10 Things You Don’t Know About FA




by Angela Stockman

1. Formative assessment is a verb, not a noun. It’s an action performed throughout the learning experience, not some thing that students are given to complete at the beginning, in the middle, or at the end of it. Peek over your students’ shoulders as they work, capture evidence of their progress toward the established learning target, and use what you learn to inform your feedback and what you teach next. This three step approach for over-the-shoulder feedback can help.

2. What matters is their assessment and your assessment, not the assessment. When teachers and students establish clear targets and outcomes, studying how they are achieved can happen in a variety of organic ways without disrupting the learning experience by stopping to test or quiz. What matters most with formative assessment is our assessment of growth and why it is or isn’t happening. Rather than “building” formative assessments, we would do well to pinpoint our targets, identify assessment moments that occur within the learning experience, and establish solid habits of documentation. Our savvy analysis of this evidence and timely response is what matters most, not the construction of disruptive tasks and tests.

3. The only summative assessment that benefits learners is one that also serves as a formative assessment. If we aren’t using summative assessment findings to inform instruction, then why do we give them at all? I understand that all good practice leads to the assessment of mastery, but shouldn’t that assessment of mastery inform continued learning and teaching moves? If it doesn’t, then I’m struggling to understand why we subject kids to summative assessments, other than to evaluate them and give them grades. Please, jump into the comments and push my thinking here, because I’m still rolling these questions around in my head, and I realize that what I’m suggesting may be disconcerting for some.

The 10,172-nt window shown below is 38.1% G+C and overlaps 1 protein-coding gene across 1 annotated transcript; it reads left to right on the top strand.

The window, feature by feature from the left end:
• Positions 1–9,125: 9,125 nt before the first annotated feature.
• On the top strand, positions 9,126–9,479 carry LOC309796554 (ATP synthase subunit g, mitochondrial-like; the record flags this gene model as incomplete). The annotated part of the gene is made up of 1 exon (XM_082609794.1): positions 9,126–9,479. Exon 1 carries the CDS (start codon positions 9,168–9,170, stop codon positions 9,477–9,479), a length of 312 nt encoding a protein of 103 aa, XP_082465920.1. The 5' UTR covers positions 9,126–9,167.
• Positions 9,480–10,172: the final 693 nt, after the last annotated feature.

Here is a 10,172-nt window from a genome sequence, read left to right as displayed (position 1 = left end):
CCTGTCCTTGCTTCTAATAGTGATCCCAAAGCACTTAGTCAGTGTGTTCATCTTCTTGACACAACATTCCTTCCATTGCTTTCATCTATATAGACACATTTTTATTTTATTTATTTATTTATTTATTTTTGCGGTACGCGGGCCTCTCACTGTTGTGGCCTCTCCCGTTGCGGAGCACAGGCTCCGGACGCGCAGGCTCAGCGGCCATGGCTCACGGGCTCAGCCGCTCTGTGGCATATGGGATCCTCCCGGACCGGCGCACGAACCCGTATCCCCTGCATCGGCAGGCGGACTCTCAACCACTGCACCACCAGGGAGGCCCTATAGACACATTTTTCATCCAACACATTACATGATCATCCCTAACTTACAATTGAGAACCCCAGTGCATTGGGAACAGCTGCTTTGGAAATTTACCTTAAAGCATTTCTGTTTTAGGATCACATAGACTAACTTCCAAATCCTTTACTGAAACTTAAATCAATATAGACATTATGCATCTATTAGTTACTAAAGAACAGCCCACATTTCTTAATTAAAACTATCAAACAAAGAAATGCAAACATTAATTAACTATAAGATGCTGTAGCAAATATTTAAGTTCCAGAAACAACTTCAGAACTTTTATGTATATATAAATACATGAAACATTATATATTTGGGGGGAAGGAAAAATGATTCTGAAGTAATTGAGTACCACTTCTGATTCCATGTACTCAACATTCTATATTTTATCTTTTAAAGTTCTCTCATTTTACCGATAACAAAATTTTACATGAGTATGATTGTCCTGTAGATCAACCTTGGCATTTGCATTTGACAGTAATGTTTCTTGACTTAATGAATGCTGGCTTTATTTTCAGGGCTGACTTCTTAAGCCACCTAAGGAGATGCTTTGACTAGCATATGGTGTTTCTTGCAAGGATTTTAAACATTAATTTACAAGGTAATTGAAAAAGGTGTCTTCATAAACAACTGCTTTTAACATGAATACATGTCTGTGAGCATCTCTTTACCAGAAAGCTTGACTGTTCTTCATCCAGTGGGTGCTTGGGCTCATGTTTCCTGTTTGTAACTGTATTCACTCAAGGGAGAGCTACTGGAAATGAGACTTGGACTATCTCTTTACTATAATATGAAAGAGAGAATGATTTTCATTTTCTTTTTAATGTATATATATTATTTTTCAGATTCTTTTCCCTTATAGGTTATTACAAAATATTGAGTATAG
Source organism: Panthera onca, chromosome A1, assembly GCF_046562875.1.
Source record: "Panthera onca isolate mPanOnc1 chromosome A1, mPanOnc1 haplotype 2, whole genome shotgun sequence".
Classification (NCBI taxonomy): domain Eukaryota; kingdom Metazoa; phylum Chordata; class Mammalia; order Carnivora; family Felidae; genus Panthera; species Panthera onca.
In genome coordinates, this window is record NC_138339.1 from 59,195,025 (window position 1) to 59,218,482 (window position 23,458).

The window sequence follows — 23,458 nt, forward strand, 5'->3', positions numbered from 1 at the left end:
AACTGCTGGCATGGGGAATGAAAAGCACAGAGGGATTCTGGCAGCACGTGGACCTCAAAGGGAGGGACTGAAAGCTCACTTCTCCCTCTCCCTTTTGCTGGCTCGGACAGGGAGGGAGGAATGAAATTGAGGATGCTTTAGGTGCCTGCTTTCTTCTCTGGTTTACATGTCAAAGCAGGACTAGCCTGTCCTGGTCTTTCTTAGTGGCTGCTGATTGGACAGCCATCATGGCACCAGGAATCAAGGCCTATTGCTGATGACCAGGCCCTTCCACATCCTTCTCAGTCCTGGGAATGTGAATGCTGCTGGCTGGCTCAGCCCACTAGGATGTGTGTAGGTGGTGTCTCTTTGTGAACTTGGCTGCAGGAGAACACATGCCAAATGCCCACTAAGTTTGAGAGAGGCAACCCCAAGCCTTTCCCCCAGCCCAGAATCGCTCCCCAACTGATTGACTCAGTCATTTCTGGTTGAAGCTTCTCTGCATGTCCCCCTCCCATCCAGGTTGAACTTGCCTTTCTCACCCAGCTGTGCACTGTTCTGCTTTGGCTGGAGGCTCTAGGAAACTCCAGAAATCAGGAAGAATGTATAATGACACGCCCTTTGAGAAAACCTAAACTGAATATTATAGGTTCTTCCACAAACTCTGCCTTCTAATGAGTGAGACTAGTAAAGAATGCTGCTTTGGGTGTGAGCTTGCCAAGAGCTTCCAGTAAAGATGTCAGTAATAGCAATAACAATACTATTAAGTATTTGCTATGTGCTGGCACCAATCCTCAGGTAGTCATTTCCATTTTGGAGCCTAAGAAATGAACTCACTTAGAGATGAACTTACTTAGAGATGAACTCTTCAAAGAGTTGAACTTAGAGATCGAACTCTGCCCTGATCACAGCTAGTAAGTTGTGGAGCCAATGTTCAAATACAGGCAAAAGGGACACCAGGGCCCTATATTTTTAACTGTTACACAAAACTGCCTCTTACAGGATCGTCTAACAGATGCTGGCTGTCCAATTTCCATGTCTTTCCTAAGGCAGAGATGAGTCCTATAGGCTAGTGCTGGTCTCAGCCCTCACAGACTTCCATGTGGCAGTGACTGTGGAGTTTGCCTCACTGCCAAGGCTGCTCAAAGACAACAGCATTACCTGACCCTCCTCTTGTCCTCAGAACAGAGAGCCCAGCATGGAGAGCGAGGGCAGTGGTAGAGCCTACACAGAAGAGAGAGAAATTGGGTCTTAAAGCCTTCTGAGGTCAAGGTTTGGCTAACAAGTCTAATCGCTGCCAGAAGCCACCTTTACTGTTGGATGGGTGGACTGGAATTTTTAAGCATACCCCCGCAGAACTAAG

CLICK:  con’t Brilliant or Insane Blog

Starring Judy Blume as Herself

Larson-Judy-Blume-690If you, like millions of kids, read “Are You There God? It’s Me, Margaret,” and “Starring Sally J. Freedman as Herself” and “Tales of a Fourth Grade Nothing” and “Then Again, Maybe I Won’t” and beyond—I read fifteen of her books, some many times—reading “In the Unlikely Event” in adulthood is like reconnecting with a long-lost friend. Judy is still Judy. It’s been three decades or more, but there are all the old familiar details—the organdy skirts, the finished basements, the lingerie-shopping trips—and cadences. The more you read, the more memories of your old intimacy come back. Not just characters with names like Superfudge and Sheila the Great and Moose Freed, not just the suburban comforts and anxieties and the grownup details seen from a kid’s perspective, half understood or totally unfamiliar: erections, sanitary belts, Hitler lampshades, the word “bordello,” the concept of over-the-shoulder boulder holder. 

CLICK: The New Yorker article by Sarah Larson